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Global focus for GI actuarial practice

In the second of our series on the work of the IFoA’s Practice Area Boards, Martin Noble, outgoing Chair of the IFoA’s General Insurance Practice Area Board, sets out recent achievements and his ambitions for the Board. 

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Martin NobileThis session brings to an end the five years of my personal involvement with the General Insurance (GI) Practice Area Board, which I have thoroughly enjoyed.

Like all volunteering work, this has given me the opportunity to make a difference and to connect with many other passionate volunteers who give their time to push our profession forwards.
 

Research brings GI actuaries together

It is often said that research is the life-blood that brings GI actuaries together and this year we’ve seen some incredible outputs from the GI Board.

Highlights – for me at least – of new, recent and on-going work under the GI Practice Area Board are the focus on autonomous vehicles, data science, a fresh look at inflation and the game-changing topic of IFRS17.

Alongside a guiding role on research, we have spent significant time on public policy issues, including the Ogden discount rate, the wider bodily injury claim settlement framework and the Financial Conduct Authority’s focus on price discrimination.

The topic of Periodical Payment Orders (PPOs) as a claim settlement option has generated many differing views within our profession. Through engagement with our community and by working closely with the IFoA Policy team, we have helped the IFoA to reach a balanced policy position.

Aside from these core areas, we have spent time on a wide range of matters – including the impact of Brexit, actuarial education, IFoA strategy and the role of GI in meeting these goals, generating engagement via social media, reaching out to early-in-career members, actuarial employer engagement, IFoA awards criteria, among much else.

Board meetings are always built around a varied agenda and there are no shortage of topics!

As a Board, our aim is to canvass member views, take stock of the wider market context and the (often several) angles of public interest, then support the IFoA with its consultation responses and stakeholder engagement. This is rewarding work, which can and does have an important impact on shaping the future regulatory and legal landscape.

Widening involvement

The work of the GI Board provides a bridge between practising GI actuaries and the IFoA.

I would encourage the GI Board going forward to take on a stronger role, to tap into the views and expertise of GI actuary practitioners, and use this to deepen and broaden the IFoA’s influence and its subject matter expertise.

I would like to see GI actuaries – of all accreditations, memberships and nationalities – work more closely together.

I see the same or similar topics being researched globally by different actuarial organisations; by collaborating more closely we can improve the efficiency of research and push the boundaries of innovation more quickly.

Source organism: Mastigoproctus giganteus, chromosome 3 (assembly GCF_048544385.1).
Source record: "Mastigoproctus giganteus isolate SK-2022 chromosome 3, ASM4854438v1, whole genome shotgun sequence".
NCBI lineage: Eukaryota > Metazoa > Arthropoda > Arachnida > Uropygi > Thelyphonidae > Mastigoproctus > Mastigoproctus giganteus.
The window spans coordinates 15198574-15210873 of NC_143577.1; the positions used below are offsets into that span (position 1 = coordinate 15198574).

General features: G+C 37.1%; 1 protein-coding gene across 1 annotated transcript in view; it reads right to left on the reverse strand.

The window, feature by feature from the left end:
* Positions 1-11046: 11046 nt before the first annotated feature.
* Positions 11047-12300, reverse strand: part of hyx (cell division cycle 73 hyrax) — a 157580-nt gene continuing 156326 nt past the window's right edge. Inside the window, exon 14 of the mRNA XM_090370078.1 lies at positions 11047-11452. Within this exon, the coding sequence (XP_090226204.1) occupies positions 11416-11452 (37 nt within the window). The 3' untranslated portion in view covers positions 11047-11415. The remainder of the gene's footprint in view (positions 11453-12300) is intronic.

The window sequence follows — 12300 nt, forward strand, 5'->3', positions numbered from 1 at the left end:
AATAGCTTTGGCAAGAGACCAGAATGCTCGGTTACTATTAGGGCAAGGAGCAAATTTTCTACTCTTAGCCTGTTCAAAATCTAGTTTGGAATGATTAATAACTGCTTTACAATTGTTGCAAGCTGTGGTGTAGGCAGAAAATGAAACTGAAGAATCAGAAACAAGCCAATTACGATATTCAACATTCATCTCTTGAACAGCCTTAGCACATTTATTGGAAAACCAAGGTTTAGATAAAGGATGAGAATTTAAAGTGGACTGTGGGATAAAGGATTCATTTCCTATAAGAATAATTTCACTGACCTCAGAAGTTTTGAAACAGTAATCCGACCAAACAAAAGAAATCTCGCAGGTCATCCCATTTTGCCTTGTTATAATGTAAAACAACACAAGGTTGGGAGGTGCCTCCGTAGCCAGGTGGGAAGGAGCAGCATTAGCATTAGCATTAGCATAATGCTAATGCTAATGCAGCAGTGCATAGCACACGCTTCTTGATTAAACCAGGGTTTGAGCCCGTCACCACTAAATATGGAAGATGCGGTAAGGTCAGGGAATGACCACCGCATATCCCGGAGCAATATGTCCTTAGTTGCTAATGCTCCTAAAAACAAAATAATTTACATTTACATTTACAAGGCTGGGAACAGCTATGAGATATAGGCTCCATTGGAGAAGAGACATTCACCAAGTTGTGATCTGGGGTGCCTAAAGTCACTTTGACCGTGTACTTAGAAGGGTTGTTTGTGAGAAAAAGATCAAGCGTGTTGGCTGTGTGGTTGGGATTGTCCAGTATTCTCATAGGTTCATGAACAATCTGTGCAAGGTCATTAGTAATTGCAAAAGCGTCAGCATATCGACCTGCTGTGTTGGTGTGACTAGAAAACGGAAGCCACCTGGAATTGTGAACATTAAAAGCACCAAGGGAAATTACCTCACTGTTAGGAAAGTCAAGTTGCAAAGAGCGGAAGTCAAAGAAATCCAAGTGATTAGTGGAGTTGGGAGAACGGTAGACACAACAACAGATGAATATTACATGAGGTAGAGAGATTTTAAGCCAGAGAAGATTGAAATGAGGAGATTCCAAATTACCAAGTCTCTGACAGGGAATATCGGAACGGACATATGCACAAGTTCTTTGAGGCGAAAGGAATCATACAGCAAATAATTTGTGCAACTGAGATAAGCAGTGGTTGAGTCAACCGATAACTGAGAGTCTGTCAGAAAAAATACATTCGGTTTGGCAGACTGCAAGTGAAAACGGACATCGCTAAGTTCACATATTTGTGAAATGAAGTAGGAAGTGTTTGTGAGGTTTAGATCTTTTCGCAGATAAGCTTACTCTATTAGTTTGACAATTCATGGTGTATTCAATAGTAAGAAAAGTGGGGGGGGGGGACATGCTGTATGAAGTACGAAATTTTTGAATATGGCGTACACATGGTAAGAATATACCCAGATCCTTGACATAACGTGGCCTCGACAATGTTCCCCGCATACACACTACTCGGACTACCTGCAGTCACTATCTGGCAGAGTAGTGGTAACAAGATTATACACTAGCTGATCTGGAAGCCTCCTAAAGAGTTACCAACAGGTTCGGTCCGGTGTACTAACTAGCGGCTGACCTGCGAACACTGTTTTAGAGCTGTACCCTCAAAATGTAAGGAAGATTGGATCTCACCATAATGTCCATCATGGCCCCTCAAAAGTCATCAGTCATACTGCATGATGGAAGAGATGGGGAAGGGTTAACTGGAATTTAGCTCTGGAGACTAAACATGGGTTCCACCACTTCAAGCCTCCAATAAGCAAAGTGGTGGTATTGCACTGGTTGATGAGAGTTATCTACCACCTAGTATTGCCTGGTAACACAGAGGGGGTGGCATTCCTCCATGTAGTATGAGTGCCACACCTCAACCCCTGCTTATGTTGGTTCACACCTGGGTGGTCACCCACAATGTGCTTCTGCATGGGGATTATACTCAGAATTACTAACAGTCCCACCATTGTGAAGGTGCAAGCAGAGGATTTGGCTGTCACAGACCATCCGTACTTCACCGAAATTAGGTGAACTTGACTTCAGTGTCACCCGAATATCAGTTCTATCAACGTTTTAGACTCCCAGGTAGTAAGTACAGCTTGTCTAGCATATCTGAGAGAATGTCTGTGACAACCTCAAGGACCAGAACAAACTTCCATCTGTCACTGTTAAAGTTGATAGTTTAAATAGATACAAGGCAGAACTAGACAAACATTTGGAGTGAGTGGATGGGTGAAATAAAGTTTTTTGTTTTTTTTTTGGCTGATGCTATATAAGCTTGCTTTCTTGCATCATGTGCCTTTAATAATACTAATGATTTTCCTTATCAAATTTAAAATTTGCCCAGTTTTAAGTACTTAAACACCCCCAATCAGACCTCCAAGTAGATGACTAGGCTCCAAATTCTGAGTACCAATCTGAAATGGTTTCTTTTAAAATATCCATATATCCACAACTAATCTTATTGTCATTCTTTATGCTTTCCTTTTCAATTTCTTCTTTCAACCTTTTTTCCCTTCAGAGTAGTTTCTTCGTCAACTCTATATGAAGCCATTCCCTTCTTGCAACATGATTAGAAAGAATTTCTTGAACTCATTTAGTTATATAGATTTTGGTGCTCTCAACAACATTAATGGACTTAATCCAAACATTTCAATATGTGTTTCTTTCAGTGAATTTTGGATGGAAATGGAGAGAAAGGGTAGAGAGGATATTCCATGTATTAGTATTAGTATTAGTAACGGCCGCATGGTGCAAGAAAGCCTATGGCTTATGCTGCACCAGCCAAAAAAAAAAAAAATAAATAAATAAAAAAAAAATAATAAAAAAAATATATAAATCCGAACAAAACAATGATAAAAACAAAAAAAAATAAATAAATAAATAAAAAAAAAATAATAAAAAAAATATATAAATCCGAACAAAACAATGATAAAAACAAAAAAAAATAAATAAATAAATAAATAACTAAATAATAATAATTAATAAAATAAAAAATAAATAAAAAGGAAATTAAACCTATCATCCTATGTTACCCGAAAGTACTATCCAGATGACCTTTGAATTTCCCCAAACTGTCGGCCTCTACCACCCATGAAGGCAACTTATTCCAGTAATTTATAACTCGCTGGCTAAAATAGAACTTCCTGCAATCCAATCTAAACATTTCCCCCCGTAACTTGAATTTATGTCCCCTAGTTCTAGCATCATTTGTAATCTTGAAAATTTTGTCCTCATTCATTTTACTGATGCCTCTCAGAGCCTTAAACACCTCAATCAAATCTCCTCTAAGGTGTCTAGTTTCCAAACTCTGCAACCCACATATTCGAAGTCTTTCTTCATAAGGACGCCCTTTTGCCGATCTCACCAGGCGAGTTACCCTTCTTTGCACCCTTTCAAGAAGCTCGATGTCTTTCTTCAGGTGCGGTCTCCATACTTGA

On this, it is great to see an increasing level of collaboration between IFoA and other actuarial associations.

One of the changes we made during my five years serving on the GI Board was to introduce a position on the Board with a focus on ‘early-career’ actuaries.

This has not only brought a fresh new perspective to the Board, but has also enabled us to better understand the needs and passions of current students and recently-qualified GI actuaries.

The IFoA’s first working party based internationally – the GI Asia working party – is going from strength to strength. After an initial focus on Nat Cats and better equipping GI actuaries in the Asia–Pacific region to improve their practical management of Nat Cat risk, the working party turned its attention to cyber risk, and more recently the topics of IFRS 17 and other emerging risks in the region.

What’s next?

I encourage the Board to continue to support a balanced, big-picture response to public policy and regulatory consultations. I really feel this has made and will continue to make a tangible difference – our external stakeholders look to the IFoA as leaders in our field, and our voice is listened to.

We should remain on the front-foot, pro-actively identifying and acting on areas where actuaries and the IFoA can make a difference – for example by maintaining strong two-way relationships with regulators and Government departments, and by engaging in pioneering areas of research.

On this latter topic, I feel the Board can devote more time to cutting-edge and developing topics, for example supporting the IFoA in keeping education relevant and up-to-speed with the needs of modern actuaries – recent offerings on data science and its analytical techniques is a prime example of this.

We can also spend more time thinking further into the future, not just on today’s issues but on the things that will keep actuaries busy in 2025 and 2030. It is easy to hypothesise about the future, but hard to put tangible actions in place that will better equip ourselves and our profession in this digital age and beyond – the GI Board has a key role here.

And finally, I thoroughly and wholeheartedly recommend you watch the IFoA’s volunteer vacancies for an opportunity to join the GI Board or any of the many other ways of volunteering.

Find out more about the GI Practice Area Board.

Other blogs in this series